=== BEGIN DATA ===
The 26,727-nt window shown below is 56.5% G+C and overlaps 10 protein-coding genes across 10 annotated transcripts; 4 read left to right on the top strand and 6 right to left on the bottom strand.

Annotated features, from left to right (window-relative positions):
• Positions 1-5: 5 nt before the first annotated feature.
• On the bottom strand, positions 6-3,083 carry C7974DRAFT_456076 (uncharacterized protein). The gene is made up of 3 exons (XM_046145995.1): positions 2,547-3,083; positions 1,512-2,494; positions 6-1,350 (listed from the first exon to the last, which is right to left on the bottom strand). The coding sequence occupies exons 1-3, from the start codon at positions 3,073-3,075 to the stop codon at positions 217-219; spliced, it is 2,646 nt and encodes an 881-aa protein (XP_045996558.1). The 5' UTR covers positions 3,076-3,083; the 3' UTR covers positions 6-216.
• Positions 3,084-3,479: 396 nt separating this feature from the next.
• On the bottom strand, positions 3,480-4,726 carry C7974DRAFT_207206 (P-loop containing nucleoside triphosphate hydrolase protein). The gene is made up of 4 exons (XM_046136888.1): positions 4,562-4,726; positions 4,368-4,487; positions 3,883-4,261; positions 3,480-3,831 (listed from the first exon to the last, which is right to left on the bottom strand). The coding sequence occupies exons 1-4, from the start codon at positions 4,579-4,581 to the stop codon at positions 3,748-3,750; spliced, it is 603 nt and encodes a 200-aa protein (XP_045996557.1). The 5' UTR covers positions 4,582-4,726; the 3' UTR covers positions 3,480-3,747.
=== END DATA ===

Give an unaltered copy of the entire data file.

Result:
The 26,727-nt window shown below is 56.5% G+C and overlaps 10 protein-coding genes across 10 annotated transcripts; 4 read left to right on the top strand and 6 right to left on the bottom strand.

Annotated features, from left to right (window-relative positions):
• Positions 1-5: 5 nt before the first annotated feature.
• On the bottom strand, positions 6-3,083 carry C7974DRAFT_456076 (uncharacterized protein). The gene is made up of 3 exons (XM_046145995.1): positions 2,547-3,083; positions 1,512-2,494; positions 6-1,350 (listed from the first exon to the last, which is right to left on the bottom strand). The coding sequence occupies exons 1-3, from the start codon at positions 3,073-3,075 to the stop codon at positions 217-219; spliced, it is 2,646 nt and encodes an 881-aa protein (XP_045996558.1). The 5' UTR covers positions 3,076-3,083; the 3' UTR covers positions 6-216.
• Positions 3,084-3,479: 396 nt separating this feature from the next.
• On the bottom strand, positions 3,480-4,726 carry C7974DRAFT_207206 (P-loop containing nucleoside triphosphate hydrolase protein). The gene is made up of 4 exons (XM_046136888.1): positions 4,562-4,726; positions 4,368-4,487; positions 3,883-4,261; positions 3,480-3,831 (listed from the first exon to the last, which is right to left on the bottom strand). The coding sequence occupies exons 1-4, from the start codon at positions 4,579-4,581 to the stop codon at positions 3,748-3,750; spliced, it is 603 nt and encodes a 200-aa protein (XP_045996557.1). The 5' UTR covers positions 4,582-4,726; the 3' UTR covers positions 3,480-3,747.